Shadow minister wades in to Big Society Network funding controversy

Shadow minister for civil society Gareth Thomas has tabled a series of Parliamentary questions to minister Nick Hurd about the government's funding of Big Society Network and its allocation of Social Action Fund money.

The questions were tabled just as Nesta has confirmed that it gave statutory grants totalling £480,000 to Big Society Network in 2010 without holding a competitive pitch, to help it set itself up and deliver various projects.

This total £480,000, combined with £245,332.66 of Cabinet Office funding paid to Big Society Network between May 2010 and July 2012, revealed in a Freedom of Information (FOI) Act response last September, brings to at least £725,000 the total public money paid to the private limited company since it launched with David Cameron’s backing just after the 2010 general election.

This total climbs to over £925,000 if the £199,900 Social Action Fund grant paid last year to BSN’s associated charity, Society Network Foundation (SNF), is included.

None of this funding has yet been recorded in any published accounts. The SNF grant was only added to the published list of successful applicants after a member of the public found out about it and complained that it was missing.

Thomas: 'Money wasted on Big Society vanity projects'

The various stories covered by civilsociety.co.uk recently about statutory grants to BSN and SNF has prompted shadow civil society minister Gareth Thomas to accuse the government of “wasting money on Big Society vanity projects” and to table a series of questions in Parliament.

Thomas told civilsociety.co.uk: “At a time of acute pressure on charities and the voluntary sector these reports are very worrying; huge sums of taxpayers’ money appear to have been paid to Big Society schemes which have later been abandoned – often due to a lack of interest.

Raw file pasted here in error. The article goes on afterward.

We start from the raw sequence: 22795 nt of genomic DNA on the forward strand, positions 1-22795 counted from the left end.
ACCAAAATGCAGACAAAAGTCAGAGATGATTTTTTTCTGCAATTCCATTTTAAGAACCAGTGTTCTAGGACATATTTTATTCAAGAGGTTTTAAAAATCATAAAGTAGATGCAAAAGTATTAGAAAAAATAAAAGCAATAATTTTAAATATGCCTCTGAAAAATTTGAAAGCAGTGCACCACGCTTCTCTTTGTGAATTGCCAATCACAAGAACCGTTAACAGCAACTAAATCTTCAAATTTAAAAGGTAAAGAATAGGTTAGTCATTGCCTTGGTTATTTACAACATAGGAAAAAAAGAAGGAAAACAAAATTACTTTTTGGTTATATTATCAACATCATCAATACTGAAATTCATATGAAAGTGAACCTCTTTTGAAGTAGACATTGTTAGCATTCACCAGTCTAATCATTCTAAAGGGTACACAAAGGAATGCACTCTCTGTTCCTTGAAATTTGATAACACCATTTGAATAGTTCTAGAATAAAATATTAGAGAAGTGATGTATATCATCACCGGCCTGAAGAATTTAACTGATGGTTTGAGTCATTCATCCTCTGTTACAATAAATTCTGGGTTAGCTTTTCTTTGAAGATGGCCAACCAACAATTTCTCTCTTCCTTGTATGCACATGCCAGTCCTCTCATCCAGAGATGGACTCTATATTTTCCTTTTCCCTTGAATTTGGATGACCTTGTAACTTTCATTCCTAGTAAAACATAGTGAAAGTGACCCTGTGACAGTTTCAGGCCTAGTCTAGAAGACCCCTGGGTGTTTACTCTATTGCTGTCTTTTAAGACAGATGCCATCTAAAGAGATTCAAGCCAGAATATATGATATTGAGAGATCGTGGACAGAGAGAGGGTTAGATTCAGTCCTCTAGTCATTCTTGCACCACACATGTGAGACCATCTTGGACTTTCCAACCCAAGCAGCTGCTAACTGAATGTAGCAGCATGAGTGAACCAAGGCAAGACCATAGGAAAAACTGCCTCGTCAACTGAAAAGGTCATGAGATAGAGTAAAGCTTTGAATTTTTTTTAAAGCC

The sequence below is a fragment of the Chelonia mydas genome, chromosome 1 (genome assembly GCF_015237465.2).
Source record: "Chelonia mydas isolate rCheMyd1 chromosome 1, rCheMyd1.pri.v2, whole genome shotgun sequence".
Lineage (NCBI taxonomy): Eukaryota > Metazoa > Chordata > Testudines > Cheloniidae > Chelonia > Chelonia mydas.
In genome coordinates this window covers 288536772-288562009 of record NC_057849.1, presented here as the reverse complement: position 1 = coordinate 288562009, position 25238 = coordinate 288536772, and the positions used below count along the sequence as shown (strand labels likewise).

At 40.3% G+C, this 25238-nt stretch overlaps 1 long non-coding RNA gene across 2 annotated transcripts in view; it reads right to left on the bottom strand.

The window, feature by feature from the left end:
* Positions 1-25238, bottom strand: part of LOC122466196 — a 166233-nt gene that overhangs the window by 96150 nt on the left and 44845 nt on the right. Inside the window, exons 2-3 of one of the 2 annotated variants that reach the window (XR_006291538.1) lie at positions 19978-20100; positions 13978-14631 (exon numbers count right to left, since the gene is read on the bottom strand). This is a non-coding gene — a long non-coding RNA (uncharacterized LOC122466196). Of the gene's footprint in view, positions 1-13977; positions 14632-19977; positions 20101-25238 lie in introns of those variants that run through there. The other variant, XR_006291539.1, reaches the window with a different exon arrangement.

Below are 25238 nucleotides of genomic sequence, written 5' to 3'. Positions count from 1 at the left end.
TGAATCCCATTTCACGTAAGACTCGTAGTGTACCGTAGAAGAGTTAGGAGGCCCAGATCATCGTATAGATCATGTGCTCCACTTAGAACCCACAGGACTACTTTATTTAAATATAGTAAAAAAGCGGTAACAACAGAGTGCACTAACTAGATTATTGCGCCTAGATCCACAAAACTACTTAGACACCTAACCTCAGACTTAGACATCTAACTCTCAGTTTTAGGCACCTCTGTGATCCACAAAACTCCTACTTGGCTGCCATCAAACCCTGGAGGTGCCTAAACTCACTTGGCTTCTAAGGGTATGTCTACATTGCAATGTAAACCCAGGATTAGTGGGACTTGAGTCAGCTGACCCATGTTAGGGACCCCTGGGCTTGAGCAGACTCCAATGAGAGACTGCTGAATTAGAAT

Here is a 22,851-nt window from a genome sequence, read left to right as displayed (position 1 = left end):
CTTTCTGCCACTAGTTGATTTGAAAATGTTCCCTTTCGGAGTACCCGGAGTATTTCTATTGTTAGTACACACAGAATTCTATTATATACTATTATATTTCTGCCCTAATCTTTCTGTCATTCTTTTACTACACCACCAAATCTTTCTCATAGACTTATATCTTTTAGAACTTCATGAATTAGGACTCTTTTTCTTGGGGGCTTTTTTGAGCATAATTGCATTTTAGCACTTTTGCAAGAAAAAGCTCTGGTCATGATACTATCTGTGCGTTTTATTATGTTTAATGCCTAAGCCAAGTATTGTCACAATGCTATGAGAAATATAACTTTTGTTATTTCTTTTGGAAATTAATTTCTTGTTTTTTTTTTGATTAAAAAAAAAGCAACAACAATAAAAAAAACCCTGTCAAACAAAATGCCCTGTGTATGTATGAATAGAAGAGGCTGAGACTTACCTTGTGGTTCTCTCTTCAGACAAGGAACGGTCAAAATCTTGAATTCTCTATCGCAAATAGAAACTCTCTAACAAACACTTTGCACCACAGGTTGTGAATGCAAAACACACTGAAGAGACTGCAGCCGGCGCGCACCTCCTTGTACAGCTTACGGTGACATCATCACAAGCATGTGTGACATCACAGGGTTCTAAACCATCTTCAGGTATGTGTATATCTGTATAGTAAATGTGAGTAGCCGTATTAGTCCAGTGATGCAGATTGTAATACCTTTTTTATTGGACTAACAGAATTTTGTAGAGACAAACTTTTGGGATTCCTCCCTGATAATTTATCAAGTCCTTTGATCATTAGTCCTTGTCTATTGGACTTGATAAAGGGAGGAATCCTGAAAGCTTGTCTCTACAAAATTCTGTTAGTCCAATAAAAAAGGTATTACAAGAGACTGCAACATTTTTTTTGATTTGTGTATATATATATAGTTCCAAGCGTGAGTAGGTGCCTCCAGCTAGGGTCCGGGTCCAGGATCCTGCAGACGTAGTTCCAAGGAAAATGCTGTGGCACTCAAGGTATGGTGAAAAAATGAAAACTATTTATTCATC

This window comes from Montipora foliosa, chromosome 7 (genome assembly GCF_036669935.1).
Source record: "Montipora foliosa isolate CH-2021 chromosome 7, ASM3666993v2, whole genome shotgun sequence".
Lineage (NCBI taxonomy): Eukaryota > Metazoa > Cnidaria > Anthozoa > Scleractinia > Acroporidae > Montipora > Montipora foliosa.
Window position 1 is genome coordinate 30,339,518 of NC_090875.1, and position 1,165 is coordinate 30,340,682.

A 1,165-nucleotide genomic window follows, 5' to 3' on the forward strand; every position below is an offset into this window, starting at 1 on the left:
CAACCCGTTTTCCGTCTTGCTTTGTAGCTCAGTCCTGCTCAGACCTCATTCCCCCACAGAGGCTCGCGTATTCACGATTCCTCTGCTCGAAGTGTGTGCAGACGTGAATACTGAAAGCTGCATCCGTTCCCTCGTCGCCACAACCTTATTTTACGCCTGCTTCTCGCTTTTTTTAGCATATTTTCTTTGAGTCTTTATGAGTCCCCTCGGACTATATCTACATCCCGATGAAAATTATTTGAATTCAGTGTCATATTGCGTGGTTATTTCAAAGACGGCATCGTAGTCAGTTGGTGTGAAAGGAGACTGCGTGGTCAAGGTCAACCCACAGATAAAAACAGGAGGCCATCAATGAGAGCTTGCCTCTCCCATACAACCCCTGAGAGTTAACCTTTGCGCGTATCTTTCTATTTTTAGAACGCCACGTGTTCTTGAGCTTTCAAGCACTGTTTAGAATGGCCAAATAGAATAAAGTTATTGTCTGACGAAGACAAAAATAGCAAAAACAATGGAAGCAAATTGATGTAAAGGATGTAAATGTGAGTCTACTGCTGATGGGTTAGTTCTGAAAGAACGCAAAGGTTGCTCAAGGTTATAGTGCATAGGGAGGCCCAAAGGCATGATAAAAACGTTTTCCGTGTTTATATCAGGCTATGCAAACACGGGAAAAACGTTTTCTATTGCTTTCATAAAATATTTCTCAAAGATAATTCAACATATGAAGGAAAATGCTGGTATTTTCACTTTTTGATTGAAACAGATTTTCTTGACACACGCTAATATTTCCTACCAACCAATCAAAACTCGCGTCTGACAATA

“I’ve tabled a series of Parliamentary questions and will be following this issue closely. I hope ministers will similarly take a transparent approach – the sector has lost billions of pounds and the effects are being felt in our communities. The last thing we need is ministers wasting money on Big Society vanity projects.”

His questions relate to funding allocated by the Cabinet Office to BSN, contracts between the Cabinet Office and BSN, and how many applicants to the Social Action Fund successfully obtained funding despite not meeting the published criteria and application deadline.

Nesta grants totalled £480,000

The latest disclosure from Nesta followed an FOI request from civilsociety.co.uk regarding grants to Big Society Network when Nesta was a non-departmental public body sponsored by the Department for Business Innovation and Skills (BIS). Nesta has since been spun off as an independent charity.

Nesta confirmed that in December 2010 it awarded a grant of £400,000 to Big Society Network Ltd – £150,000 to part-finance the core costs of running the organisation in its early stages and the remaining £250,000 to support three projects subject to matched funding being raised and milestones being achieved.